Medical marijuana patient Angel McClary Raich and her caregivers and Diane Monson won in an historic Ninth Circuit decision in their injunction against Ashcroft, the DEA Chief, and the Federal Government. The Court declared the Controlled Substances Act unconstitutional for violating rights under the Commerce Clause if the marijuana isn’t sold, transported across state lines or used for non-medicinal purposes.
MAPS, MPP and Dr. Ethan Russo filed an amicus curiae brief in this case, which can be found here. We testified about Executive branch obstructionism of medical marijuana research and concluded, "The Court should not rule against patients’ constitutional rights to use cannabis based on the illusion of a well-functioning FDA-approval process. Executive branch obstructionism has made it necessary for patients to assert their constitutional rights to use cannabis as a legal ’safety net’ for a limited number of patients."
In its decision, the Court noted, "The appellees also contend that granting the appellants’ requested injunction would create a slippery slope as other plaintiffs seeking use of other schedule I controlled substances would bypass the statutory process established by Congress. The appellees claim that the appellants’ proposed injunction therefore has the potential to significantly undermine the FDA drug approval process. Our holding is sufficiently narrow to avoid such concerns." Though the Court didn’t point this out, it’s totally hypocritical for the Bush Administration to accuse Angel Raich of undermining the FDA drug approval process when DEA, with ONDCP support, is obstructing privately-funded medical marijuana research by not granting a license to grow marijuana for research to Prof. Craker at UMass Amherst (Read this for more details).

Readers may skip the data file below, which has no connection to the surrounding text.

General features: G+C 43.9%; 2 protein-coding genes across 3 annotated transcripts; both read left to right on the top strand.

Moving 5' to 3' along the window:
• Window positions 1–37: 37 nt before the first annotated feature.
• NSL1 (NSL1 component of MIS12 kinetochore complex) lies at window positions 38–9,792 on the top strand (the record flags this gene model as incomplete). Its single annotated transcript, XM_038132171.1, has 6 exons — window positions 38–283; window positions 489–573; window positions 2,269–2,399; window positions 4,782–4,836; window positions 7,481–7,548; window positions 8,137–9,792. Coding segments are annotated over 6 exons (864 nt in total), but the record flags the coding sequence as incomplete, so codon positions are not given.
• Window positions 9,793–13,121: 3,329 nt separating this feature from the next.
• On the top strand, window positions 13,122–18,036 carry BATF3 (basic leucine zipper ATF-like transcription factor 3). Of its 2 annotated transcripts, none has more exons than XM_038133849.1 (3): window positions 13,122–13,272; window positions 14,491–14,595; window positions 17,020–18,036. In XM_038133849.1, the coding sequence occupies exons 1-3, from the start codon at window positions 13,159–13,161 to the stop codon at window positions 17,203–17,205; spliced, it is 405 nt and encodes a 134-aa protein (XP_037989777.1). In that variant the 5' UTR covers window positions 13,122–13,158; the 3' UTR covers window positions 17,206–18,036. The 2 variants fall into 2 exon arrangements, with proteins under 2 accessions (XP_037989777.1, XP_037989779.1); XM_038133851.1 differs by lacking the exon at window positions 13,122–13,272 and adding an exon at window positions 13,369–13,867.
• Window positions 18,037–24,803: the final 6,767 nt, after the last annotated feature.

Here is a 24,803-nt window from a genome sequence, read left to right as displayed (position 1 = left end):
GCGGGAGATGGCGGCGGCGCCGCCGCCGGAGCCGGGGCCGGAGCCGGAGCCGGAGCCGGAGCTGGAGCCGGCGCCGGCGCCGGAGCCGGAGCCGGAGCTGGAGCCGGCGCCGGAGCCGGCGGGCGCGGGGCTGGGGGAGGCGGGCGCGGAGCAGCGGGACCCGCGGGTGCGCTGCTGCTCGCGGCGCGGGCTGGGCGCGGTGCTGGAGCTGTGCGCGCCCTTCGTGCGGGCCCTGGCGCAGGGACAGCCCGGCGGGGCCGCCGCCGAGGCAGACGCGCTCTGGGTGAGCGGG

Fortunately, the Court’s decision will increase pressure on the Bush Administration to approve the UMass Amherst marijuana production facility by making it more obvious that a denial just increases the need for patients like Angel to grow their own medicine free from federal persecution.
The Court’s decision is here. Click on "opinions" at the upper left. Then select Raich vs.. Ashcroft Download the major pleadings from the litigation (Raich v. Ashcroft) here and here. Also read the Dec. 16, 2003, Associated Press article, "Federal Appeals Court OKs Medical Marijuana in Some Cases".